The Saga Of The Six Yards Of Elegance: Types Of Silk Sarees

Types of silk sarees

Last Updated on 29/12/2020 by Info idea

The word silk instantly conjures images of soft, shiny fabric that is a sign of elegance. It is rich apparel that provides comfort for the wearer. Its natural origins make it one of the oldest materials known to humankind.

One might have noticed silk sarees with a price on the higher side and wonder about how they came to be, what makes them a premium possession to have. How are they manufactured, and what is the process that goes behind delivering that end-product might all be questions that one wonders about when they hold it.

Silk is a natural fiber, taken from the cocoons that silkworms produce. This process is known as sericulture. Although the discovery of silk originated from China, the fabric’s association with India has stood the test of time. Called “Pattu” in southern India, it is a much sought-after fabric for clothing.

One can harvest the silk yarn from different species of moths, of which the mulberry silkworms produce some of the finest silk. The shimmering effect is due to the prism-like structure of the fiber. It allows the fabric to refract light, producing different colors.

There are different types of silk, depending on their origin and other features. They are :

  1. Pure Silk

Based on the yarn used, pure silk comes first in the order of priority. Pure silk saree prices are comparatively higher than the rest due to its high quality. Silk is usually woven, after treating the material with chemicals removing all protein layers. Raw silk, made from untreated yarn, contains sericin.

In this raw, untreated form, the yarn is quite coarse and uneven. Nevertheless, it adds beauty to the fabric with its unmatched sheen and smooth texture. Weavers primarily use raw silk in making high-end apparel like lehengas and artisan silk sarees with prices on the higher side.

  1. Soft Silk:

Soft silk sarees online seen today consist of fine silk fibers. They contain less zari to attain a more delicate texture. Many prefer them for their light-weight and comfortable feel on the skin.

They are the perfect choice for daily wear and are available in endless designs; one does not have to risk wearing a similar design. They are both regal and simply classy at the same time. Be it weddings or for a business event, they are apt for any occasion. 

Types of Silk Based on Source and Production:

Mulberry Silk

This silk is from the purest, natural source: mulberry silkworms. Weavers obtain the yarn from the cocoon of Bombyx mori, which is the larvae of the silkworms. During sericulture, they process the fabric and render it soft and smooth to the touch. This type of silk is one of the most expensive kinds due to the rarity of the source.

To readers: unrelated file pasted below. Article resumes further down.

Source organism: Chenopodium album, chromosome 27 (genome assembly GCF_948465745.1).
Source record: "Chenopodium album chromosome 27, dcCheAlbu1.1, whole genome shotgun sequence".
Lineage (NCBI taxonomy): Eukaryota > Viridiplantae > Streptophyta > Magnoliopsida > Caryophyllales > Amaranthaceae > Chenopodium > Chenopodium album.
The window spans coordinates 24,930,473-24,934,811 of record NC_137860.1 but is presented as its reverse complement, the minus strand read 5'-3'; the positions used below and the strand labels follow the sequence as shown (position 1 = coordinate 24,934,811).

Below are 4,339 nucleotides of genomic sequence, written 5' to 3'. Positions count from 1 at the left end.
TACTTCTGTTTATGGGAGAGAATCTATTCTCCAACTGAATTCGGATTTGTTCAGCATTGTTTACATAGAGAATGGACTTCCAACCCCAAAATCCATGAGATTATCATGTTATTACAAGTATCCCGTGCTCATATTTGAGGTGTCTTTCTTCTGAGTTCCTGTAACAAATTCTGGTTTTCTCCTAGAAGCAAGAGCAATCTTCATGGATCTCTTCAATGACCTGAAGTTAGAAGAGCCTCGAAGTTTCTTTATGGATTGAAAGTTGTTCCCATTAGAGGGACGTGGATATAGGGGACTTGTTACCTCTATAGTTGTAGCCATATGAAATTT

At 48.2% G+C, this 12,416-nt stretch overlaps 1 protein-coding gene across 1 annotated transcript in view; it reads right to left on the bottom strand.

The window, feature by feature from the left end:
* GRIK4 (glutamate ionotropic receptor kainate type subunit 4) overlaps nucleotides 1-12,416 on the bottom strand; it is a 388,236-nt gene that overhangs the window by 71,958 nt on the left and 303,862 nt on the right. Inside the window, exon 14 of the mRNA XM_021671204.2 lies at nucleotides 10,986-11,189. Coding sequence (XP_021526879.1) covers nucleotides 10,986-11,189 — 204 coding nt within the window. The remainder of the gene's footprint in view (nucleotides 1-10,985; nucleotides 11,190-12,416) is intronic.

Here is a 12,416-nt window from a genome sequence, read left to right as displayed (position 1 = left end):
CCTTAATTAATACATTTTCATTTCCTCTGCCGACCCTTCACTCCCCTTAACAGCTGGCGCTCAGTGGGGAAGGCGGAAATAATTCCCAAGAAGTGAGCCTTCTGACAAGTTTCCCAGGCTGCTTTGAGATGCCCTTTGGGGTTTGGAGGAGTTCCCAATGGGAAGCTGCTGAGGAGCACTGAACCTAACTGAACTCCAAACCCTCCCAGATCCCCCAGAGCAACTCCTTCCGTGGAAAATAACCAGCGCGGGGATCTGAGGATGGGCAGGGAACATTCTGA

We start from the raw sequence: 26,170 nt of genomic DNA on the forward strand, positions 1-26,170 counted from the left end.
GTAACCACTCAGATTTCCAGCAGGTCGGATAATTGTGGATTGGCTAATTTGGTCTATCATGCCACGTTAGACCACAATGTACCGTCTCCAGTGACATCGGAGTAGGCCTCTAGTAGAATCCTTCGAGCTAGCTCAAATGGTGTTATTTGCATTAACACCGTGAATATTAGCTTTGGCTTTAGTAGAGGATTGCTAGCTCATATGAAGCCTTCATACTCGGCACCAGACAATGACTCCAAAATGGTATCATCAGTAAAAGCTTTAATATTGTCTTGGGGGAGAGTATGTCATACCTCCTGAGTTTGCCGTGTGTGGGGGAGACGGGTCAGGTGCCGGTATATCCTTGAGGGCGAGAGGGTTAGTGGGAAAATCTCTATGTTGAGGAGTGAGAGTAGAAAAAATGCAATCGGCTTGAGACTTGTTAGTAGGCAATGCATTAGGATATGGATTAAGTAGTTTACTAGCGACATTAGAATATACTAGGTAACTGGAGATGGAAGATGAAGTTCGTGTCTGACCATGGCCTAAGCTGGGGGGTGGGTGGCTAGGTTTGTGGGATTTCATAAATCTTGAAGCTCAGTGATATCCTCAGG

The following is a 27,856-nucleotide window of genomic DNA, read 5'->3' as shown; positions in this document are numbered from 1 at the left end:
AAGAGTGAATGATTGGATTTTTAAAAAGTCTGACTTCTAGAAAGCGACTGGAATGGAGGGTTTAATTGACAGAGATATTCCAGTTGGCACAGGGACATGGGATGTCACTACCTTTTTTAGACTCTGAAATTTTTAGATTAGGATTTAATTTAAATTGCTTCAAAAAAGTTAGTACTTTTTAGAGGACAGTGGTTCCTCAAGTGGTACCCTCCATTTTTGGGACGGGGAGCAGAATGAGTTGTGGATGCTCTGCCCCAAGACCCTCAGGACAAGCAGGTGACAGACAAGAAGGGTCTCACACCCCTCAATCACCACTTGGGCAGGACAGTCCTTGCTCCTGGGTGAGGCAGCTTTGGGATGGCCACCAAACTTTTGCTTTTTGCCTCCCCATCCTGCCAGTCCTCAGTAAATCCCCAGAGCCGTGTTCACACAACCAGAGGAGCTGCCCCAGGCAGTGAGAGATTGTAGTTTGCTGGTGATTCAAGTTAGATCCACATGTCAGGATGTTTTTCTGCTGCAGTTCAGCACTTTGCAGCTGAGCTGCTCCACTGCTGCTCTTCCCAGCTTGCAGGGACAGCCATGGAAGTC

Mulberry silk is the foundation of the world-renowned Kancheepuram and Banarasi silk saris. The characteristic sheen in them makes them suitable for occasions like weddings ceremonies and other auspicious ceremonies. It is a symbol of purity and sacredness, which is why Indian saree lovers cherish them.

Wild Silk:

Although the commercially reared Mulberry silk has the largest audience, other species produce silk as well. Terminalia tomentosa and other insects found in the forest are used to obtain wild silk.

As the name suggests, the silk obtained from the natural surroundings is termed wild silk after its source in the wild. Muga silk, Tussar silk, and Eri silk are some of the popular variants of wild silk available in the market.

Ahimsa Silk:

There is a silk option for vegans who mean no harm to any living organism and would like to dissociate themselves from the killing of larvae, which sericulture involves. Ahimsa silk is an eco-friendly measure of producing silk that does not include the harming of any organism.

The fabric obtained through such measures are less shinier compared to its counterparts. Nevertheless, many prefer it—especially environmental advocates—for tunics, designer suits, and even fusion wear.

Types according to the region:

Kanchipuram Silk:

It is often considered the most revered of all silk. There is an element of religious sacredness attached to it. Since many believe it to have been first worn by sages and Gods, which is why the tradition continues even today; temples drape the deities in exquisite Kancheepuram silk. It is unrivaled in its hold over the south-Indian market.

Mysore Silk:

It is a softer type of silk compared to its traditional counterpart. It is a breathable fabric that lends a high level of comfort to the wearer. Weavers use this material to make plain silk sarees, with prices that range anywhere between three to even forty thousand depending on the quality.

Conclusion:

Silk is a timeless fabric that weaves elegance, tradition, and individuality all into one piece of garment.

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